A limitation for the current analysis is the cross-sectional nature of the enrollment data. This raises the possibility that previously deferred donors may no longer be donating; hence, the magnitude of iron depletion and or anemia may be underestimated. Other possible limitations include errors inherent in self-reported weight and diet. Finally, the use of peripheral blood assays, rather than bone marrow examinations, to assess donor iron status leaves open the possibility of interpretation error based on inferences about donor iron status (AIS and IDE). However, the RISE study is a large, geographically diverse evaluation of blood donor iron status which includes a comprehensive evaluation of donor demographic, genetic, and behavioral factors and their relationship to iron deficiency. As such it is a unique resource for understanding factors that impact on donor iron stores.
In summary, the enrollment data from RISE confirm previous studies documenting a high prevalence of AIS and IDE in frequent blood donors and confirm the strong association between prior donation intensity and the presence of AIS/IDE. In addition to the well known relationship between iron depletion and female gender as a result of menstruation and pregnancy, AIS and IDE in donors are also significantly associated with donor weight, presumably as an indicator of red cell mass. These three factors together are readily apparent in the individuals presenting at blood drives and could be readily manipulated to reduce the prevalence of AIS or IDE by altering standards for frequency of whole blood and double red cell collection to relate allowable donation frequency to donor gender and size. Iron supplementation of blood donors has been proposed for routine implementation and several pilot operational and clinical trials have been conducted.9
However, operational as well as medical/legal/ethical obstacles have prevented widespread implementation of iron supplementation to date. Based on this study, the impact of low dose iron supplementation could be relatively modest, in part because many blood donors appear to already been taking supplements; on the other hand, it is possible that an increased dose, or programs that ensure donor compliance may still be beneficial. A comprehensive multi-center clinical trial of iron supplementation is warranted. This study suggests that other potential interventions, such as changing the consumption of iron-rich foods or alteration of smoking habits, would likely not be effective. Finally selecting donors on the basis of inherent factors such as race/ethnicity, country of birth and genetic makeup (as far as can be measured) would appear to have limited influence on AIS/IDE.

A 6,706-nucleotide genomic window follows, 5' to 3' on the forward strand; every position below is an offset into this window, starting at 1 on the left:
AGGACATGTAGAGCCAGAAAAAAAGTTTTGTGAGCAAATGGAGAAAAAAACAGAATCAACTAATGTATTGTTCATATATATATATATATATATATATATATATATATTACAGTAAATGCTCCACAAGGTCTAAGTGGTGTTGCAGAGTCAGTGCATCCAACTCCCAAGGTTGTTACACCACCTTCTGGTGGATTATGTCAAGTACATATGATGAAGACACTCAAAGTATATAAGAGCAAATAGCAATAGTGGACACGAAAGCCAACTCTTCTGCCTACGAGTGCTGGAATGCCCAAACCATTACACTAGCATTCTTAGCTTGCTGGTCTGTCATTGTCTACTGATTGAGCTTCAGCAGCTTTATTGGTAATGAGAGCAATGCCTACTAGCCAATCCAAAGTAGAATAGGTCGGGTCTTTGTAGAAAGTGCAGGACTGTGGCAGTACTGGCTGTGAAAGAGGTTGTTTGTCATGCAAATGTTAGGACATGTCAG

Given the widespread and frequent occurrence of blood donation, optimizing its safety for volunteer donors requires significant attention. It appears likely that the findings reported here will stimulate analysis of the health importance of iron depletion in blood donors and the ability of the current donor standards to prevent and detect significant adverse donor sequelae related to iron depletion. They should also cause consideration of interventions to better manage donor iron balance. Reducing the frequency of blood donation would reduce the prevalence of iron deficiency among blood donors, as might implementing routine iron supplementation. In addition to the data presented here, decisions on these interventions will depend on the prospective data obtained after follow-up of the RISE cohort is completed as well as the assessment of the health significance of iron deficiency.